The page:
Do not forget to have the jury make all the required findings. Once the jury is discharged, as happened in People v. Jones (D1d5 Apr. 4, 2023) No. A163558, the court loses control of the jury, and so the jury cannot be reconvened.
The prosecutor in Jones had charged an enhancement based on a prior serious felony. The jury returned a guilty verdict, but did not make a finding that the defendant had committed a prior serious felony before the trial judge thanked and released the jurors from their duties.
By the time the jurors were brought back in, four hours had passed.
A jury that has been released may be reconvened, but only if the jury has remained in the court’s control. The court did note that the jurors had not left the courthouse. But the record was silent whether the jurors had abided by the admonitions (from which they had been released). “Given such a paucity of evidence, we cannot conclude that the jury remained within the court's control.”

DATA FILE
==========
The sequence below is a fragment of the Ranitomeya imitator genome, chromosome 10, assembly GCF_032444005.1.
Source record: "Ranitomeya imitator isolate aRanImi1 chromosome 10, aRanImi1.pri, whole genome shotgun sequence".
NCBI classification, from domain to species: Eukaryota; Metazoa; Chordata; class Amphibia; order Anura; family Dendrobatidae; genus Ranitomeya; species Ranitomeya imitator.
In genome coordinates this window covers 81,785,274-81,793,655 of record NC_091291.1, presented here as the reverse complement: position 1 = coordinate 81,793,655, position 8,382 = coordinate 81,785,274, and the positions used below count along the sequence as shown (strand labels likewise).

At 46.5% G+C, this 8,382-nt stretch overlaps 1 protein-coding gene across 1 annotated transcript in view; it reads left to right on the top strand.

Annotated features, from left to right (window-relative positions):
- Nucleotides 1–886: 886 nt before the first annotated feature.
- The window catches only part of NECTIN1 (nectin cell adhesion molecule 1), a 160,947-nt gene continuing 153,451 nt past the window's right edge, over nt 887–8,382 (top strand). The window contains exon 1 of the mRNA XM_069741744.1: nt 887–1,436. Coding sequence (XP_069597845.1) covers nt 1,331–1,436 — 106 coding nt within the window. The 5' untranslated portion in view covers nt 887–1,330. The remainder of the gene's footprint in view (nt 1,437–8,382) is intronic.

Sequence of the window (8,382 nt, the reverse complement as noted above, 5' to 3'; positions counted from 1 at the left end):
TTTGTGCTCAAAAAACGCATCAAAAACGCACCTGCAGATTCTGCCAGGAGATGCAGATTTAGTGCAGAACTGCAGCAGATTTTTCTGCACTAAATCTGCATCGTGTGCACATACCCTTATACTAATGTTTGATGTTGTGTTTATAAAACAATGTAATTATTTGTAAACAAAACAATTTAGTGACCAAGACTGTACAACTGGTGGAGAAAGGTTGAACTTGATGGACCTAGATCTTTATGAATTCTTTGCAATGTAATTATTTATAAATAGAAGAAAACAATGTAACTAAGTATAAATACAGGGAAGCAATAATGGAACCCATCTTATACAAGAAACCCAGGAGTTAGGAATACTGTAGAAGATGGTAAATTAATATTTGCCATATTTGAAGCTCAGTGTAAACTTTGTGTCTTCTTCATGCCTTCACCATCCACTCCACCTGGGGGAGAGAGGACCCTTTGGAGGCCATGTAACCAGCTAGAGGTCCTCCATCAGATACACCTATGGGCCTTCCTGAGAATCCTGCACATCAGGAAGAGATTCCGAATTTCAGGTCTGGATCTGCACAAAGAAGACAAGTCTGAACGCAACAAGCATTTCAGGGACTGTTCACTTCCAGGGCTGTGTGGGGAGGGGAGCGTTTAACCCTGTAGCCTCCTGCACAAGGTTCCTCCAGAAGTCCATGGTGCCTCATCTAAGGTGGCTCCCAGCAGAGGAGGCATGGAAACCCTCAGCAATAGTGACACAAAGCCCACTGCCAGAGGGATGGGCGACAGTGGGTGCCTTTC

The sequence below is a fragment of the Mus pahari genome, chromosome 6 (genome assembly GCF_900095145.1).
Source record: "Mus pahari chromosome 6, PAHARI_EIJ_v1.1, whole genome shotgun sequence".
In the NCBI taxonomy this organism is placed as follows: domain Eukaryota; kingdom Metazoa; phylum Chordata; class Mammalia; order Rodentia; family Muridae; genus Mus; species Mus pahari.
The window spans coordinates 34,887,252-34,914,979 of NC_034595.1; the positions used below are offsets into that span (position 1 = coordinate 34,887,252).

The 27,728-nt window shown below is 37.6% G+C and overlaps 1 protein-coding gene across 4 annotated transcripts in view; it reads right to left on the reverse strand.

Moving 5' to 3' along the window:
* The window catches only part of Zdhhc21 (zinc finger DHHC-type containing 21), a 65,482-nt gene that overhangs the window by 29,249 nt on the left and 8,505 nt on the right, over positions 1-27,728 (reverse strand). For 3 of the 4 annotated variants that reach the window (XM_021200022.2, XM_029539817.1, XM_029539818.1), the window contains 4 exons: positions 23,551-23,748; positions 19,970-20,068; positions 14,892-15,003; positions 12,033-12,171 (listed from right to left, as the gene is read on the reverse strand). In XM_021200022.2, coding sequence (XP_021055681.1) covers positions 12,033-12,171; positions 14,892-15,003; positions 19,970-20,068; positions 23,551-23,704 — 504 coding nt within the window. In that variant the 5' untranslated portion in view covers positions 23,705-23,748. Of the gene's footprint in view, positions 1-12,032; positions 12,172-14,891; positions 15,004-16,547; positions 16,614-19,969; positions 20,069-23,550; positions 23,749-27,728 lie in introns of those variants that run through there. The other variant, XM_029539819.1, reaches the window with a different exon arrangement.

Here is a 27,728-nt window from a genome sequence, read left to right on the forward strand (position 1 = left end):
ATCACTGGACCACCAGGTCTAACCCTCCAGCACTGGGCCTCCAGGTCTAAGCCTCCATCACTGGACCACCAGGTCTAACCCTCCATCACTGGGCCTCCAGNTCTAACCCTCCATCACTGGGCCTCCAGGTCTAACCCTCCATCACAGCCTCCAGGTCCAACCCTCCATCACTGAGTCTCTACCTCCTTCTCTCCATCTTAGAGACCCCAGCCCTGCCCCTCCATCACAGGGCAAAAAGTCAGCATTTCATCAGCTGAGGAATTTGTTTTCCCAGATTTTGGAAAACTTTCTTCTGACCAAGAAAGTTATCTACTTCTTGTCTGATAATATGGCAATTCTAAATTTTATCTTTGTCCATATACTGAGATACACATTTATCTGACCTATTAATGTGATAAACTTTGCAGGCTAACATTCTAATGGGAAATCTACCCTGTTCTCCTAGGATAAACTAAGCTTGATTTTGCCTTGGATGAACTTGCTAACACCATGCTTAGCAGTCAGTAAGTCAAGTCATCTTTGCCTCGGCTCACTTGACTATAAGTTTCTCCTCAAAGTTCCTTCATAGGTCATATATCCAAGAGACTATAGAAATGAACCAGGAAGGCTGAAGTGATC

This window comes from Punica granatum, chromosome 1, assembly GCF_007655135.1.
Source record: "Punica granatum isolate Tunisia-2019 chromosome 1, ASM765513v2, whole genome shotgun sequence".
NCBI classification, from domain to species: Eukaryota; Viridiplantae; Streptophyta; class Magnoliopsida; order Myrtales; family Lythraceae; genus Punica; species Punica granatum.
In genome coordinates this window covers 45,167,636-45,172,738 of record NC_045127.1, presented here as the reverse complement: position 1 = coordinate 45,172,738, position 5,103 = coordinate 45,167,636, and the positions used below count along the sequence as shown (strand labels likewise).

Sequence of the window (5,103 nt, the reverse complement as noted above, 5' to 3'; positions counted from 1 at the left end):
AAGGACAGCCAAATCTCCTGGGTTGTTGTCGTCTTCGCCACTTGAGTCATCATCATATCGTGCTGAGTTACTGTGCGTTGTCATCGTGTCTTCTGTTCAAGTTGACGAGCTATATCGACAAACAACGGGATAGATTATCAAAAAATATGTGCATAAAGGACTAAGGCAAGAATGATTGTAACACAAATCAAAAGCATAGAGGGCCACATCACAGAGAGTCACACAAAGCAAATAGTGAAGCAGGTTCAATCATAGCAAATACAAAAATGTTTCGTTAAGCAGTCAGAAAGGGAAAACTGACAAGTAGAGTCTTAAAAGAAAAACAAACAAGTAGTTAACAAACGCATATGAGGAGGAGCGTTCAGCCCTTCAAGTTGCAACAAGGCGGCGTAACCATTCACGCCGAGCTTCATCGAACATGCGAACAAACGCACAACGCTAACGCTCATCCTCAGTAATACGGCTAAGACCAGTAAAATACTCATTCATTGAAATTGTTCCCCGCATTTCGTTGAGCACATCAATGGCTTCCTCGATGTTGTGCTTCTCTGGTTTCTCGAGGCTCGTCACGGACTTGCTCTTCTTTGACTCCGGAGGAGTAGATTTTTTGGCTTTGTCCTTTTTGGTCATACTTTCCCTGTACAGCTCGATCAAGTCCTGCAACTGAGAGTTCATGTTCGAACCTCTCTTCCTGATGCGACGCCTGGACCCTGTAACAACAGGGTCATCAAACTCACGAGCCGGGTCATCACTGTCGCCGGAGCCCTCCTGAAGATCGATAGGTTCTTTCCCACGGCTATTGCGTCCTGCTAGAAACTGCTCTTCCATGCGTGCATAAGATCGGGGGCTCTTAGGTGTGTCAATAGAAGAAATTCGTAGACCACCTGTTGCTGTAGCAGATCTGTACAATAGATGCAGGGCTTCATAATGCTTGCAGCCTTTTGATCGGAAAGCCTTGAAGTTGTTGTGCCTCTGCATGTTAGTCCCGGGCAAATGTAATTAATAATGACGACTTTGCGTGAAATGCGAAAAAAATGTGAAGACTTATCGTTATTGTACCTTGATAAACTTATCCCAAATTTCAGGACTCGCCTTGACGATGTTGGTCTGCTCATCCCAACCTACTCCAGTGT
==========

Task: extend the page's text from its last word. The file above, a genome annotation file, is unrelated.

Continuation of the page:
The Upshot: The operative statute in Jones is Penal Code section 1164. There does not appear to be an analogous civil statute, but the rule is likely to be the same or similar. So in your next jury trial, have a checklist of all the findings the jury needs to make, and do not let the judge discharge the jury until its work is done.
A good practice is to have thorough verdict forms prepared before beginning trial.